The Problem of Political Authority

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I became aware of Michael Huemer thanks to the recommendations of bloggers Bryan Caplan and Arnold Kling. I had read his earlier book, Ethical Intuitionism and found it interesting but (since it was aimed at his fellow professional philosophers) a bit above my level.

There is no similar problem here: I think just about any mature reader can follow the arguments presented in The Problem of Political Authority.

Which is, in a nutshell: Not only does the emperor have no clothes, his power over his subjects lacks any rational justification. This applies not only to emperors, but also your standard liberal democracies. As long as they rely on coercion of their citizenry—which all governments do in practice, and nearly by definition—their powers have no moral force.

Huemer's argument is careful and clear. We would not tolerate our next-door neighbors suddenly assuming powers of taxation, legislation, punishment for misbehavior, etc. Especially if (at the same time) they claimed that we had some sort of patriotic duty to submit to their demands and dictates.

In fact, we'd consider our next-door neighbors to be crazy and dangerous.

So don't we need at least a good yarn about how existing states might have justifiably claimed the same powers?

Huemer examines various attempts to justify political authority. Without going into detail inappropriate for this blog post: he finds them all lacking. I found his arguments to be compelling. I've been a minimal-state libertarian for the past couple decades. Ballparking, I'd say my confidence that a small, rights-respecting government was necessary for human flourishing was around 80%; Huemer knocked that down to somewhere around 30%.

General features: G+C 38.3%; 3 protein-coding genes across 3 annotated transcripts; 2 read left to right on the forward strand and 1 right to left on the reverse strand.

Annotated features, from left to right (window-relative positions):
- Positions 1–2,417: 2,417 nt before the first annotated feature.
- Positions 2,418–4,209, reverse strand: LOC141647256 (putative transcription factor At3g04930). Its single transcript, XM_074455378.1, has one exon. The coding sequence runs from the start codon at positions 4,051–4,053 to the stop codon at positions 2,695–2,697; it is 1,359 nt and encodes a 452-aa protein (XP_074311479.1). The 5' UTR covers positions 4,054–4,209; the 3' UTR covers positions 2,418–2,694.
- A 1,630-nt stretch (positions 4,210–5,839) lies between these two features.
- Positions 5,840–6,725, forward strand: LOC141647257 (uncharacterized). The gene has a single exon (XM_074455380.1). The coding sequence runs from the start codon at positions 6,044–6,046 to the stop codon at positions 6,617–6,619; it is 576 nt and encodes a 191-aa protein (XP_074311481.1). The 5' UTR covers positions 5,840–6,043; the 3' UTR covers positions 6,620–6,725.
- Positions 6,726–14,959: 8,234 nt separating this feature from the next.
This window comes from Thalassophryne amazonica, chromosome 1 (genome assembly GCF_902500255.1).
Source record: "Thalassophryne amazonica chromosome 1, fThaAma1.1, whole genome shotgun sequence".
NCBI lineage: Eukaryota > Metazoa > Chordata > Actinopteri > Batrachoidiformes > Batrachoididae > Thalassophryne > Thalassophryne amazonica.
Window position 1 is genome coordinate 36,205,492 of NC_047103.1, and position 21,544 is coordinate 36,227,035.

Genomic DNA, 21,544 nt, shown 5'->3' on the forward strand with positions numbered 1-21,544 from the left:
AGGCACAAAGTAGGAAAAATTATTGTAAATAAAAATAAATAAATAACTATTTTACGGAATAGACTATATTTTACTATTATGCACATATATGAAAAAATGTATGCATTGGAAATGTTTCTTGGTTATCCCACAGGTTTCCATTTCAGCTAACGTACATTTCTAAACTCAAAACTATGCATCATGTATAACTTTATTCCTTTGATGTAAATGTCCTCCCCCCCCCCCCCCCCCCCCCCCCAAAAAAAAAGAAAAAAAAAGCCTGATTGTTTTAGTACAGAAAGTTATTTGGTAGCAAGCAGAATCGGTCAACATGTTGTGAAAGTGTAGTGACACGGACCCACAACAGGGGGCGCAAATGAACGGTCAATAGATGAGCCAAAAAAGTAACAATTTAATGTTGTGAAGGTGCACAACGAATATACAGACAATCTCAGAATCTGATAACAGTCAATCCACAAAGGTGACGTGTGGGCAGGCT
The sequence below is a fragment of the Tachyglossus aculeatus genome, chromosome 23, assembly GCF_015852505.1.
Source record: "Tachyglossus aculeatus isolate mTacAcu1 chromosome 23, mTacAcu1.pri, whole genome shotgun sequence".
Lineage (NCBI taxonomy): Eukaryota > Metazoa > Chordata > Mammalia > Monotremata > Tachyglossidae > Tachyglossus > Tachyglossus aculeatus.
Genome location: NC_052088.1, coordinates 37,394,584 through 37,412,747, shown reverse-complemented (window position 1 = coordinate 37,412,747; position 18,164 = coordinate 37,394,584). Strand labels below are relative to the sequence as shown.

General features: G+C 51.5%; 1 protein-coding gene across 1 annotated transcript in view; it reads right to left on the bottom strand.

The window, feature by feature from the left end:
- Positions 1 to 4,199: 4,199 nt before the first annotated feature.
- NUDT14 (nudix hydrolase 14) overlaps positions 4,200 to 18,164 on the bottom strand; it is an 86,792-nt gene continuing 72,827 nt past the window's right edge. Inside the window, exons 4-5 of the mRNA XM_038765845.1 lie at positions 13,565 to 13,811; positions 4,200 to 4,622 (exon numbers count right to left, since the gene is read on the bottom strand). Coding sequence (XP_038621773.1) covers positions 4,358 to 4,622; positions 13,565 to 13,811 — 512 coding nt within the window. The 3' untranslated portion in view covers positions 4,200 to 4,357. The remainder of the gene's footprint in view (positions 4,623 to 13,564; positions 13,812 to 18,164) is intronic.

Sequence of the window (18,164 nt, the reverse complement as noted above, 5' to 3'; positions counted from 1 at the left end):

Why does anyone take government's claims to authority seriously? Huemer is also convincing when he discusses the psychology involved. For better or worse—mostly worse, these days—humans seem hardwired to fit comfortably into authoritarian modes, no matter how artificial and arbitrary. (See the Stanford Prison Experiment, Stockholm Syndrome, etc.)

In the latter parts of the book, Huemer explores the likely contours of anarcho-capitalist society: protection agencies, private arbitration, etc. This will be mostly familiar ground to folks who have read Murray Rothbard or David Friedman, but Huemer's treatment is fresh; he also dismisses Robert Nozick's argument (in Anarchy, State, and Utopia) that a minimal state could (in theory) evolve out of an anarcho-capitalist society without transgressing anyone's rights.

Finally, Huemer looks at the likelihood that our current societies could become government-free. He's surprisingly optimistic, noting how our current liberal democracies developed in, historically-speaking, a relative eye-blink. Radical changes do occur—just ask Gorbachev—so who's to say we couldn't get there?

Thumbs up, by the way to the library gurus at the University Near Here, who purchased this book at my request. (The price is daunting, even for the Kindle version.) But it's somewhat ironic, since the thrust of the book is that the University (like every other institution funded via coercion) is one of the institutions that would be (at best) radically transformed or (probably) eliminated under the anarcho-capitalist system Huemer advocates. (Doubly ironic: like your blogger, Huemer also works for a similar institution, the University of Colorado; it might have been good for him to write some paragraphs justifying this. I would find that personally useful, as it's a continuing philosophical irritation for me.)

Last Modified 2024-06-03 5:59 PM EDT